Spurred by concerns about disruptive use of electronic devices, the Peekskill Board of Education has adopted a revised Code of Conduct that limits student use of such items as cell phones within Peekskill High School to the cafeteria.
The revised code, adopted Tuesday night, June 19, also brings the school district into compliance with the new state Dignity for All Students Act (DASA), which takes effect July 1.
The code revisions followed a survey in which high school teachers and students cited concerns about behavior such as texting and photography that disrupted classroom education.
“I’m disappointed that students could not use the technology appropriately and that we have to restrict its use,” board member Douglas Glickert said. He added his hope that the revised policy would address concerns and that it would not be necessary to consider a total ban. Such devices are already banned at lower grade levels.
Code revisions also include limits on low-hanging pants and where food may be consumed.
Reiterating previous concerns of board members, President Joseph Urbanowicz stressed the need for consistent application of the provisions of the code. Resident Katie Schmidt Fedor also voiced concern about such inconsistency during a public hearing on the code. Please click here and here to read earlier stories about the code.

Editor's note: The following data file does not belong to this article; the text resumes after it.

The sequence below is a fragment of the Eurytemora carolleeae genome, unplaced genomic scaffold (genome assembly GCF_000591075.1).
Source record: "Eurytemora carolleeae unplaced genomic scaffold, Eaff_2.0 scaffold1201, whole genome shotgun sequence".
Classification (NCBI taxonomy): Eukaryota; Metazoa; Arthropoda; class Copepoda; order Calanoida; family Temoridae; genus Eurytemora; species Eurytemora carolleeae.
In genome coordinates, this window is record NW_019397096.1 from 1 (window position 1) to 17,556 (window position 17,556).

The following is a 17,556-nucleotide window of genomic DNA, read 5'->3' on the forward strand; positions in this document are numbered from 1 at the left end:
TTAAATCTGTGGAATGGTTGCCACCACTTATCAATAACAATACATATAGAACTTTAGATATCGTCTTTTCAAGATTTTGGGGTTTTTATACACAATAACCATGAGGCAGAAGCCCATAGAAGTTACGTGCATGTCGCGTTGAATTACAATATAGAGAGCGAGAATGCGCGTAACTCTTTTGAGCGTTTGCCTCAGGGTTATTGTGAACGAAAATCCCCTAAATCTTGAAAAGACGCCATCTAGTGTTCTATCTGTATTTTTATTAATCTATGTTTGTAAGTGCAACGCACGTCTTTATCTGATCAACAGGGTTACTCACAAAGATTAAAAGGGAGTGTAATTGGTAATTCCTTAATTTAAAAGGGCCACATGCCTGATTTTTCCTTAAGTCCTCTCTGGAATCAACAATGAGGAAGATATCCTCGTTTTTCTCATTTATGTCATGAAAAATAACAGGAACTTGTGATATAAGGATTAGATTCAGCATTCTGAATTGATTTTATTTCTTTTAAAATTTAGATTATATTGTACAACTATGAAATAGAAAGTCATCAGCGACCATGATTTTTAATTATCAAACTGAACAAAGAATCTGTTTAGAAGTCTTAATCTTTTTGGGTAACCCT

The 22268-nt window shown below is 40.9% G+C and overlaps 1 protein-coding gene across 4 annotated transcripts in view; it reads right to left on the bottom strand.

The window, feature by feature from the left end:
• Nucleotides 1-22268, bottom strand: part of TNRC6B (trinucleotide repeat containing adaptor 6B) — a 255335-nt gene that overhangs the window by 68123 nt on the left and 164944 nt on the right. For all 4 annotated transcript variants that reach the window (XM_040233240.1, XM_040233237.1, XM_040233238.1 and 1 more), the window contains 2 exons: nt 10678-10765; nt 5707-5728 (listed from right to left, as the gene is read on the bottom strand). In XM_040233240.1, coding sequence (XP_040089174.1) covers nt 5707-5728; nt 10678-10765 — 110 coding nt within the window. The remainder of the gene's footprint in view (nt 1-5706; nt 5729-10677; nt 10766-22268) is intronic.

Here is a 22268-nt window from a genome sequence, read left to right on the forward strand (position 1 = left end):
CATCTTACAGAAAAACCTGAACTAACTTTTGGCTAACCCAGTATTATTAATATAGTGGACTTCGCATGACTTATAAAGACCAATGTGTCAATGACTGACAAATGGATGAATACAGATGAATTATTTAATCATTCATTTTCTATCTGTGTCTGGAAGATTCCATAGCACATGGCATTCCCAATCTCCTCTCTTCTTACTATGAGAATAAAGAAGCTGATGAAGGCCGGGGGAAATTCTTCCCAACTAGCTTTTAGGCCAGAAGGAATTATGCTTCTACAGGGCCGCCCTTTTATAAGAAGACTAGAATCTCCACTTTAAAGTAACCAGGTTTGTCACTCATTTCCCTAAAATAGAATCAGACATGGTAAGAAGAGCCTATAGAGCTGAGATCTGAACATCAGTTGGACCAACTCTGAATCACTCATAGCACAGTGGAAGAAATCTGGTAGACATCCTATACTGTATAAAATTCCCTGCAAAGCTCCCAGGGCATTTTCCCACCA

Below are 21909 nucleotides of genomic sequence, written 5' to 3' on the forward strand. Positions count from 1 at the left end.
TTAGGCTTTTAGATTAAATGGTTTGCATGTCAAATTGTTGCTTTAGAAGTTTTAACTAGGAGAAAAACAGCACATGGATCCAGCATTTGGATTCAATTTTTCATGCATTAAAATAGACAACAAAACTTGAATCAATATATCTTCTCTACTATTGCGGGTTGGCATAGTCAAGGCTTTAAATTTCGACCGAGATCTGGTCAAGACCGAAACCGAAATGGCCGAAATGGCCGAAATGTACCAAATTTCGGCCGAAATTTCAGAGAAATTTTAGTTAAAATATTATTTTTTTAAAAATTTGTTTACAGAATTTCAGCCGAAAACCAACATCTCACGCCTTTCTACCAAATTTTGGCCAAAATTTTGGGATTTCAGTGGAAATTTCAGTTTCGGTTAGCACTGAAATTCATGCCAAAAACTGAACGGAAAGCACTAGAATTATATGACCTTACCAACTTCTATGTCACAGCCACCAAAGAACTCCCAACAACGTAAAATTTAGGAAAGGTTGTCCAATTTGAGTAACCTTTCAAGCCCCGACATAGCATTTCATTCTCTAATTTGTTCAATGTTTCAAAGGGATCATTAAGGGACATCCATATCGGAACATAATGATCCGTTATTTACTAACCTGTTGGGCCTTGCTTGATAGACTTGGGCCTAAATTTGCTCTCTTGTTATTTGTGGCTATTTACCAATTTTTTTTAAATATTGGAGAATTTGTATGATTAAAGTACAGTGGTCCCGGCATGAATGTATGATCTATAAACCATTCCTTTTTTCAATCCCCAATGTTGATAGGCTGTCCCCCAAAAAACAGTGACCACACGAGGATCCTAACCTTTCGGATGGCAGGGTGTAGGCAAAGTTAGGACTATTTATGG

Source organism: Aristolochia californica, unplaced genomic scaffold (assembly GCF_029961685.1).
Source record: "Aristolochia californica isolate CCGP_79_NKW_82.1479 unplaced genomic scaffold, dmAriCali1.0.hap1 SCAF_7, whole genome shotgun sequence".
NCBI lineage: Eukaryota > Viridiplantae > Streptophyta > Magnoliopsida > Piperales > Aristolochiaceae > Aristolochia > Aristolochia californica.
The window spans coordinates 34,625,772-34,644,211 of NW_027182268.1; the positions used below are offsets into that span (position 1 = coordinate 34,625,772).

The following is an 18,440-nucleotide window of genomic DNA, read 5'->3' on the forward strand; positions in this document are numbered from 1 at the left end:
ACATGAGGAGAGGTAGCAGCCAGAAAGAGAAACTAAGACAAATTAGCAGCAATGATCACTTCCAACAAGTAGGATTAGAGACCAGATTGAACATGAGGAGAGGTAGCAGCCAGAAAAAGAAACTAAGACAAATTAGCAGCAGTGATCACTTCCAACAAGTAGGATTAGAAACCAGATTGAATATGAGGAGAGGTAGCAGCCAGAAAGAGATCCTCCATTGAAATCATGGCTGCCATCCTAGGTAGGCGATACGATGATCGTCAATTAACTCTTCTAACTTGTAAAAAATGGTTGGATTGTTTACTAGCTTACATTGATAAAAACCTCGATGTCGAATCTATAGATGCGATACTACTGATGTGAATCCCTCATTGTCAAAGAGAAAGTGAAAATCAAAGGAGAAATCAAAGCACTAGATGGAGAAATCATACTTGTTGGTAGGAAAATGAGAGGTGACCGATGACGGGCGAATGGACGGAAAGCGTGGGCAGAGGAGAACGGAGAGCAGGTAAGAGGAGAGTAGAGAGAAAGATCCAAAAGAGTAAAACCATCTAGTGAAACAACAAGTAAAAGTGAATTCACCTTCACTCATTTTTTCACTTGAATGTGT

The DASA, which was signed into law in September 2010, is designed to help carry out state policy “to afford all students in public schools an environment free from discrimination and harassment,” according to the introduction to the revised Peekskill code.
Maxine O’Connor, director of pupil personnel services and district DASA coordinator, explained during a presentation to the board that the new act targets bullying, discrimination and harassment by employees and students based on such grounds as race, color, weight, ethnicity, religion, disability and sexual orientation.
Training for anyone in contact with students, including board members, is expected to be completed by the end of August, O’Connor said. Parents will be invited to meetings during the summer to learn about the new provisions, and explanatory literature will be included in the packets sent to them before classes resume in September.
In response to a question from Fedor, O’Connor said the Sanctuary Model, part of the district’s four-part School Violence Prevention Program, was “alive and well” and would help support the goals of the DASA.